During the next couple of days you're going to see lots of stories about the strength of consumer spending. Early reports say Black Friday on-line sales hit a record high, up 14% from a year ago, following a 17% increase on Thanksgiving Day itself. Black Friday sales at brick and mortar stores were up 4.2% from a year ago. So much for the theory that brick and mortar is dead or the economy is in trouble.
This shouldn't surprise anyone who's paying attention to underlying data on workers. The unemployment rate is hovering near a 50-year low, job growth remains robust, wage growth is solid, and wages are growing faster for low-income workers than high-income workers. Overall, private-sector wages and salaries are up 5.2% from a year ago. Meanwhile, we think the end of the GM strike means a sharp rebound in payroll growth in November.
In addition, consumers are in solid financial shape. Consumer debts are the lowest relative to assets since 1984. Household debt service relative to after-tax income is tied for the lowest on record (data go back to 1980).
However, it's important not to let all the media attention on consumer spending distort the view of the way the economy really works. People can't consume something until it's been produced.
Yes, according to conventional statistics consumer spending is 68% of GDP. But GDP doesn't count all economic activity; it uses the sales value of all goods and services (consumption and investment) to estimate production.
By contrast, economy-wide "gross output" includes not only business-to-consumer sales and investment but also what is not included in GDP, which is intermediate business-to-business sales, as well. Consumer spending is only 38% of economy-wide gross output. In other words, consumer spending is a much smaller part of total economic activity than GDP suggests.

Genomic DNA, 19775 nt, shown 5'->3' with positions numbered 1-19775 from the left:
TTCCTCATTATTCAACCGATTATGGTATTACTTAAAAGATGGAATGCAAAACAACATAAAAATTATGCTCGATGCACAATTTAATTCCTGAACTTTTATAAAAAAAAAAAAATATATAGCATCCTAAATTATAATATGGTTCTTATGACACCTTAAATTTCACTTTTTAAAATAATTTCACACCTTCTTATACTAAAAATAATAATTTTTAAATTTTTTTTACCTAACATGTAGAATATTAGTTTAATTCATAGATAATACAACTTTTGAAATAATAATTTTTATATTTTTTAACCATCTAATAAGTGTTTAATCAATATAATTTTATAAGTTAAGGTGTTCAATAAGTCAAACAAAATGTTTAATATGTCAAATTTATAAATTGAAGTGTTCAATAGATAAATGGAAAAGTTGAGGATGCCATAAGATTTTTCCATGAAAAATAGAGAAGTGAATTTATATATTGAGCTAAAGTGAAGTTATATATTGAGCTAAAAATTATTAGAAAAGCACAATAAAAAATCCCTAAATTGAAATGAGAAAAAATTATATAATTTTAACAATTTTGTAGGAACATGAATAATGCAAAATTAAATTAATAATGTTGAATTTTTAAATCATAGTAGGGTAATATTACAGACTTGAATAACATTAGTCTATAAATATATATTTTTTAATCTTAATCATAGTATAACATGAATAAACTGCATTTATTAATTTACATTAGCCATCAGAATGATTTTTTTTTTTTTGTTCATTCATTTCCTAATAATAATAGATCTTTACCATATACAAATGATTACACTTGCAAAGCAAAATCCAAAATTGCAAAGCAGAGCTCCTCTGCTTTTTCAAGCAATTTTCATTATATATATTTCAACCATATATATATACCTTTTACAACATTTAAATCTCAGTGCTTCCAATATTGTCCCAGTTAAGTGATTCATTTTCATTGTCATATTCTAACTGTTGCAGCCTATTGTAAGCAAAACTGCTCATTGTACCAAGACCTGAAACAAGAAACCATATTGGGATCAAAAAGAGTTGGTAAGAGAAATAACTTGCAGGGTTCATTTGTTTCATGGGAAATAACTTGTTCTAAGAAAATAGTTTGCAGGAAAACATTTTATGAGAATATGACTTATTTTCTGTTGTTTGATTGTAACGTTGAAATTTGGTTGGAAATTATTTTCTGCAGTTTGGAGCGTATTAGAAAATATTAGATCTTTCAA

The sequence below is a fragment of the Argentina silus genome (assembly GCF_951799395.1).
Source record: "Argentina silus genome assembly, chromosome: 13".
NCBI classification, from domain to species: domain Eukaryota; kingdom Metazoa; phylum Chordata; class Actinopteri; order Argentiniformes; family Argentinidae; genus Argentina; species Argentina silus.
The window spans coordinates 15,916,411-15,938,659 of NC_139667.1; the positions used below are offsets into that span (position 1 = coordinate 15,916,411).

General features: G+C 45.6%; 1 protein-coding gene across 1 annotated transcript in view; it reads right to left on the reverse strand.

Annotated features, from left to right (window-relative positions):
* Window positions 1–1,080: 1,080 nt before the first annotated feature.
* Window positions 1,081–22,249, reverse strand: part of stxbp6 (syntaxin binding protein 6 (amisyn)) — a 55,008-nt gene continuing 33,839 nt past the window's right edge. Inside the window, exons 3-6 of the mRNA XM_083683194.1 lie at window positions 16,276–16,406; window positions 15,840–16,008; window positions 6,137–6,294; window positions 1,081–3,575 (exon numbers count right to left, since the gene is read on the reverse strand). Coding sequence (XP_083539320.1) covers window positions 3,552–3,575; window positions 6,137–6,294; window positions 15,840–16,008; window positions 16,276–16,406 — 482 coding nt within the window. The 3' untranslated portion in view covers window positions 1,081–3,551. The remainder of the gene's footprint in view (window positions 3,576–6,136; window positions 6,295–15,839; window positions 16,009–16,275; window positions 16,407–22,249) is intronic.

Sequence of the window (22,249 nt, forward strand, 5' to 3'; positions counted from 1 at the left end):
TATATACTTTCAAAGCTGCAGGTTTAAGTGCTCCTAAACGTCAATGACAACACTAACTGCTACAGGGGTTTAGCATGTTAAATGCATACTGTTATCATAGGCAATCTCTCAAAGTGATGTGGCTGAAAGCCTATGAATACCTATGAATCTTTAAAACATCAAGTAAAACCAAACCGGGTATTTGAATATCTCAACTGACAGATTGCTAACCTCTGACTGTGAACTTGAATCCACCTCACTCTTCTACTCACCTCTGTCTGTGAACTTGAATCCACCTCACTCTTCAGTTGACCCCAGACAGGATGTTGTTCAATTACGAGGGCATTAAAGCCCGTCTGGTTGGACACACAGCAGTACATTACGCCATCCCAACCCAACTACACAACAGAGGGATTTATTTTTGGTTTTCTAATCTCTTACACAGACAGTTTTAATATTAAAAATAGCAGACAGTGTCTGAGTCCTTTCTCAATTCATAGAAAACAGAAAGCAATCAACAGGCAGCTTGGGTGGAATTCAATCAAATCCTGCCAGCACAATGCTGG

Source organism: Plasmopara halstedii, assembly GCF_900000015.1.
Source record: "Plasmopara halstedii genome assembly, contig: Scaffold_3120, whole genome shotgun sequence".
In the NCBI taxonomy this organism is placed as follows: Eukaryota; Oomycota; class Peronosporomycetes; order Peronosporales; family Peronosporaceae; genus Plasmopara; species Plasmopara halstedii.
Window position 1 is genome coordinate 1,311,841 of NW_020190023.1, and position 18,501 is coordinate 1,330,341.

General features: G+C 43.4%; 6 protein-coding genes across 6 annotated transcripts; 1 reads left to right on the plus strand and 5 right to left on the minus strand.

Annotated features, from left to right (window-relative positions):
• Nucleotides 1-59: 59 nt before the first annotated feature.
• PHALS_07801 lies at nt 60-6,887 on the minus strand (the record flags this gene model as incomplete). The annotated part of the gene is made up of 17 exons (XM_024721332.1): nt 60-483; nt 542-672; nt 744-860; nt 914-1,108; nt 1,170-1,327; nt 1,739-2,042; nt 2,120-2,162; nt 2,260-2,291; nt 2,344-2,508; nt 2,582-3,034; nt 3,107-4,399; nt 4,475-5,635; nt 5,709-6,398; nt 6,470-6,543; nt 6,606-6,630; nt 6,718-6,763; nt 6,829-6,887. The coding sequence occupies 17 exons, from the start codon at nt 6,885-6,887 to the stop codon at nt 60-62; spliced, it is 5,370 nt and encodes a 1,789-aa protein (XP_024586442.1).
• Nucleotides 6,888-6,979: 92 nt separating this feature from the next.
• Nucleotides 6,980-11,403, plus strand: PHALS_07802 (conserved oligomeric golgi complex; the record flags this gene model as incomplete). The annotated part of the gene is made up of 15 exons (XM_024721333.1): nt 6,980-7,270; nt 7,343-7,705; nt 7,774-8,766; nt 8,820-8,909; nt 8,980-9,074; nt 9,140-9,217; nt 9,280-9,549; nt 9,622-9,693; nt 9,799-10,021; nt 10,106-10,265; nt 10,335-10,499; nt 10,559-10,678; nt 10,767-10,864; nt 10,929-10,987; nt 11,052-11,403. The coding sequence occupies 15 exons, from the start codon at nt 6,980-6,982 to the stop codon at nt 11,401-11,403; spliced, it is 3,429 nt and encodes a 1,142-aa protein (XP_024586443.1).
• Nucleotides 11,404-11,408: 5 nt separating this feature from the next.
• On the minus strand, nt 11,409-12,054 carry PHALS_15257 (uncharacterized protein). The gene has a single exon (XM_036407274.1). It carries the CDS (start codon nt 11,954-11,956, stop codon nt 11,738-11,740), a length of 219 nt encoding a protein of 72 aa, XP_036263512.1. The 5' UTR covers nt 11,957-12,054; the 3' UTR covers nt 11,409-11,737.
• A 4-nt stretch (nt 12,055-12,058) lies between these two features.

That's why, as much as we like to see solid numbers on consumer spending, we see this as an effect, not a cause of our bounty. The primary cause is the innovation and risk-taking of entrepreneurs. Which is why, if you want to know when the next recession is going to start, you need to pay careful attention to the environment for innovation and risk-taking, not how much people are spending.
Yes, when the next recession comes – and we don't see one for at least the next couple of years – consumer spending will likely falter. But that doesn't mean slower consumer spending caused the recession. It's just the natural and eventual consequence of a less healthy environment for businesses, small to large. Less production would mean fewer workers and, in turn, less purchasing power.
So enjoy the good news you see the next couple days, but keep in mind that healthy growth in consumer spending is exactly what you should expect in an economy where tax rates are relatively low, business regulation has slowed, and monetary policy isn't tight. If we're right, we should see more of the same kinds of headlines for at least the next couple of years.
Brian S. Wesbury - Chief Economist
Robert Stein, CFA – Deputy Chief Economist
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